Doug Arnell

Well, the liquefaction facilities themselves, whether it's barge-mounted or added on to an LNG vessel are very similar. So for example, it would be for 1 million tonnes, it would be probably under $500 million either way. So -- and then you just -- the installation onto the vessel is another number but it's not as material. And then you're just left with whatever implied value the vessel itself has to give you the comparison.

Operator

We will now take our next question from Nathan Weiss of Unit Economics.

Nathan Weiss

Two quick questions. One, on Douglas Channel, will you be taking the engineering lead, will that project at least be partially based off the FEED work that you're currently completing?

Doug Arnell

We won't be taking the lead on that, Nathan. It'll be -- it's a shared responsibility within the project. We certainly will be participating in it with our partners. It does not specifically -- we can't use the FEED work to build the barge in Douglas Channel, but it's been extremely helpful to be going through the FEED at this point because it's very, very similar equipment and design that's going on to the barges going into our FEED study. So kind of an indirect way, we've been able to advance things along quite smoothly. And we'll be able to do so on Douglas Channel because of the FEED work.

Nathan Weiss

Assuming that will work both directions that your involvement there might also help your knowledge with other projects that you do later on?

Doug Arnell

Absolutely. And like I say, the next project in Western Canada could directly use the FEED work that we're doing in Keppel because we expect it to be a larger one that would be more fitting for the converted Moss vessel.

Nathan Weiss

Great. Second question, there's a lot of confusion in the marketplace about what your EBITDA generation or potential earnings of your liquefaction vessels could be. Can you spell out just a generic project in terms of, say, a 2 million tonne a year project, would you expect to deliver roughly 90 Bcf a year and we could then translate that at a given spread, say, a $5 spread will be $450 million EBITDA, or kind of how should we start to think about this?

Doug Arnell

Yes, I mean, we're trying to get our first sort of deal onto the -- firmly onto the rails and get it closer to an actual whole investment before we provide too much guidance in that way.

Nathan Weiss

Understandable. Am I a bad analyst because that's how thinking about the projects today?

Doug Arnell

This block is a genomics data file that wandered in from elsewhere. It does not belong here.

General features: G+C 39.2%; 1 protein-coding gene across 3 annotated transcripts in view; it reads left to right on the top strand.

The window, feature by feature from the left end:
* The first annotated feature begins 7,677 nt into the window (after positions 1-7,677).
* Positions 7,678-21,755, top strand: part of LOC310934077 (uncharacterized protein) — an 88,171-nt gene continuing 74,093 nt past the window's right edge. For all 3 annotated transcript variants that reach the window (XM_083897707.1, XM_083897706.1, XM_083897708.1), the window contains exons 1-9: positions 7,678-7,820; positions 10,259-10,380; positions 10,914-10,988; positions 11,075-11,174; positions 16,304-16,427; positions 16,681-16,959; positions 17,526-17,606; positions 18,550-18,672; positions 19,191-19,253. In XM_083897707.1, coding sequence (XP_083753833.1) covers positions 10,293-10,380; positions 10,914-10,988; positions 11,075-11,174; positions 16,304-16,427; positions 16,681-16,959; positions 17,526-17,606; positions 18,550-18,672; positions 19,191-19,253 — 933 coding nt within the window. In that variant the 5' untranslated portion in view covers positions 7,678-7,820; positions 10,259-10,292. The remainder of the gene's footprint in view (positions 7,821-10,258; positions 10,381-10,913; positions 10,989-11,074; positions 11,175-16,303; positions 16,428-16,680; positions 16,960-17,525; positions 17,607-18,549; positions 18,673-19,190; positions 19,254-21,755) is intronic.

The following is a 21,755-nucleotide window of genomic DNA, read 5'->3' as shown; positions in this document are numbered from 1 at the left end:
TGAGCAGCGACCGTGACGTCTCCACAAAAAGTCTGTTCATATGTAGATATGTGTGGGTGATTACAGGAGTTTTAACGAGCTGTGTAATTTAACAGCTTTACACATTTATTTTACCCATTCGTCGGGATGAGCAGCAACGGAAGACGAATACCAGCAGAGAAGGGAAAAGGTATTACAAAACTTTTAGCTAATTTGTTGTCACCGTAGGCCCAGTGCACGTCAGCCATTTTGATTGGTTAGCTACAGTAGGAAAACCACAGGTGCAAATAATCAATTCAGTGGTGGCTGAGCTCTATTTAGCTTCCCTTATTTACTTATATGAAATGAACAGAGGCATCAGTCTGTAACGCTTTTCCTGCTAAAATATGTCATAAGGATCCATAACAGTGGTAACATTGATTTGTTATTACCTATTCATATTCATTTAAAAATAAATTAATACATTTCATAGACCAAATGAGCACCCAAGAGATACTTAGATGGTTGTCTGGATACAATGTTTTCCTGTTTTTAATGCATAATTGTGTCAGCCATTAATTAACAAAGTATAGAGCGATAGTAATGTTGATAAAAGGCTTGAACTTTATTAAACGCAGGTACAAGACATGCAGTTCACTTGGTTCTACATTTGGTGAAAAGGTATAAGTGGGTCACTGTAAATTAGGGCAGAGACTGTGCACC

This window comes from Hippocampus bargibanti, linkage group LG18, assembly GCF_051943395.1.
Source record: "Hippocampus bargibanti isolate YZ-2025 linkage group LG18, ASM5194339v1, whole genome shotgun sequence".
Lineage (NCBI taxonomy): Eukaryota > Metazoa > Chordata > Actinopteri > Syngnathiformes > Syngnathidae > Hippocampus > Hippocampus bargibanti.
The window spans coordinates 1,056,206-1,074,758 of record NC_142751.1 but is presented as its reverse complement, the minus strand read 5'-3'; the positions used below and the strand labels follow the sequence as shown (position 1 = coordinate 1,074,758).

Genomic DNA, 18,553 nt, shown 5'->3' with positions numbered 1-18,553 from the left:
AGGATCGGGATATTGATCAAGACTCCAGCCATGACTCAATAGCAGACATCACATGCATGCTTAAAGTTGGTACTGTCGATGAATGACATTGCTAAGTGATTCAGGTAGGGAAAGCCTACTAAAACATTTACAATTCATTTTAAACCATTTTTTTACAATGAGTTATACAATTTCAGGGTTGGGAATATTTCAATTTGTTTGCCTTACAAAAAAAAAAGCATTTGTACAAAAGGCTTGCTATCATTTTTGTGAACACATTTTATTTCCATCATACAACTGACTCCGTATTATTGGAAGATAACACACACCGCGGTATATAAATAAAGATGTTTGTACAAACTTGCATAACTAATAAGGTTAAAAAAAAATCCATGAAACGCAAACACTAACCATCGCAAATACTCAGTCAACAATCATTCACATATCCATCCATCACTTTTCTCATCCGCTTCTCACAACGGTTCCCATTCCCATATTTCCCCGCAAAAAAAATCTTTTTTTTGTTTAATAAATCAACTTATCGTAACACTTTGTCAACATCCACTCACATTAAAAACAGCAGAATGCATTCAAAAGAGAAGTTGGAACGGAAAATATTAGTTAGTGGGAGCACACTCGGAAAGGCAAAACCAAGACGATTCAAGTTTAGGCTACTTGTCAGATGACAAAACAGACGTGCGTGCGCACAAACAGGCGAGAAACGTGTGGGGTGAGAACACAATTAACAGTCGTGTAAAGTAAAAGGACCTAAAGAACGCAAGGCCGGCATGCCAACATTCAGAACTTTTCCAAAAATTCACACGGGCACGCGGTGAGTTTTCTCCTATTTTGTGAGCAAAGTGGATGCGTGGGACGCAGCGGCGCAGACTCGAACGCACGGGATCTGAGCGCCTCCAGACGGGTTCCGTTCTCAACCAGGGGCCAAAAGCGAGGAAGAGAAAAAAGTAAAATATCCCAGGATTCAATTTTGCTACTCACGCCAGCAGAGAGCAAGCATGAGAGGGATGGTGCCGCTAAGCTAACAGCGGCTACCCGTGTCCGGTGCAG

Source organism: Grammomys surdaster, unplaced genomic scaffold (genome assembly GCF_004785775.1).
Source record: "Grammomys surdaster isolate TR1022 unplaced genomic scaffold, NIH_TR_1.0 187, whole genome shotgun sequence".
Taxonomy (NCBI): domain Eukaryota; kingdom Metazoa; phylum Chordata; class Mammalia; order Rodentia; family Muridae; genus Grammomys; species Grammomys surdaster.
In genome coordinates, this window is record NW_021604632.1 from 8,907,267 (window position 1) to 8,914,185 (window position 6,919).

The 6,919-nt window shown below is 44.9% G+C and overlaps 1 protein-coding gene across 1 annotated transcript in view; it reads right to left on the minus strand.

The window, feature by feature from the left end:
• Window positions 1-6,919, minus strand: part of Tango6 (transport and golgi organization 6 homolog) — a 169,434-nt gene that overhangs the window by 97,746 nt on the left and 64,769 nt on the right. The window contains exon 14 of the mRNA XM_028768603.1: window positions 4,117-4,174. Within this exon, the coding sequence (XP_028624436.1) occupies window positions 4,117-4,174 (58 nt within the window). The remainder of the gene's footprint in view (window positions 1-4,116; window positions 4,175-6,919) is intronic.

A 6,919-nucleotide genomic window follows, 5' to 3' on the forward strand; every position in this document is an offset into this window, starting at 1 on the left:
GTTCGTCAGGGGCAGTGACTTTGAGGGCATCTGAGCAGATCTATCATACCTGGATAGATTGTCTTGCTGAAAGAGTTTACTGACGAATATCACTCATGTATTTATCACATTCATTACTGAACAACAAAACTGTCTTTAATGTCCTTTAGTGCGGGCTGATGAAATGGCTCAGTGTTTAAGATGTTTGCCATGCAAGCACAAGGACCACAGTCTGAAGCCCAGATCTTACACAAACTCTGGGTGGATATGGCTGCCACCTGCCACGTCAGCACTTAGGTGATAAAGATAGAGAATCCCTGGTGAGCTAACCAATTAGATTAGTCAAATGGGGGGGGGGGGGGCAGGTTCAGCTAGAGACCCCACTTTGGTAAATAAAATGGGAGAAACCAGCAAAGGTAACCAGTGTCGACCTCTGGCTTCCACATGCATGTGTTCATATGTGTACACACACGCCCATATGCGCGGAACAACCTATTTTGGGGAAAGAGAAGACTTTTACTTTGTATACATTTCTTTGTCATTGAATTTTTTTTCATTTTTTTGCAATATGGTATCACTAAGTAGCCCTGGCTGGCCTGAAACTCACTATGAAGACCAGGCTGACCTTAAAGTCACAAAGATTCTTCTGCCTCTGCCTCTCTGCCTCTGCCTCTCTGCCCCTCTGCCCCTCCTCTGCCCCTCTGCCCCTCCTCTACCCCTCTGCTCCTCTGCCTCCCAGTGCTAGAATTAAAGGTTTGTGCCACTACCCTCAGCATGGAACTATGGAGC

Well, I mean, there are some markers out there in the market. If you take the single previous liquefaction project on the U.S. Gulf coast and look at that, which is essentially framed as a tolling deal, at rough figures, we understand $3 per million BTU of throughput. You can -- as far as an asset investment, that's a very good go-by to use for some of the things we're looking at.

Operator

We will now take our next question from Frohad Sheldry [ph] of Hardrock Capital.

Unknown Analyst

I have a question again on Douglas Channel. My understanding was that this project, the Douglas Channel and Energy Partners, which were effectively LNG Partners LLC and the Haisla Nation -- I mean, it was originally announced 2 years ago, as well as the whole barge solution was announced 2 years ago. They did a FEED study on this with Blackenridge [ph] and they've got the license in February 2012, and you guys are coming pretty late to the game on the Douglas Channel Project, and were effectively [indiscernible] was going to take the offtake, which was what you had announced earlier. And effectively, were either going to sell it to market or to some other, and hence get involved with the project with providing the transportation. So it sounds like the transportation is going to be at market rate, the offtake is going to be actually some big E&P presumably in Korea or Japan or something. And these guys, the Haisla Nation and LNG Partners LLC have been doing this for 2 years, have effectively done a lot of work on this already. What are you paying to get involved with the project for this 25% stake at this stage? And what is your FEED study regarding, if the FEED study has already been done on this project for these guys?

Doug Arnell

I think it's fair to say that the entrance of Golar and the other entity has allowed the project to take a fresh start. Yes, it had some things in place, some assets that had been developed by the original partners. But I can tell you that the project has been framed exactly how we want it. We're very happy with the structure. We're very happy having the other partner in there as well. And as I said, we will certainly trade equity down in return for mitigating execution risk on the project. And I think that's what we've done. I don't think we ever announced that we would be taking the uptake from the project. We certainly carved out rates to do so with our early interaction with the project and we held onto those rights and we levered them into a position that we're very happy with. Not sure if that answers your question, but that's...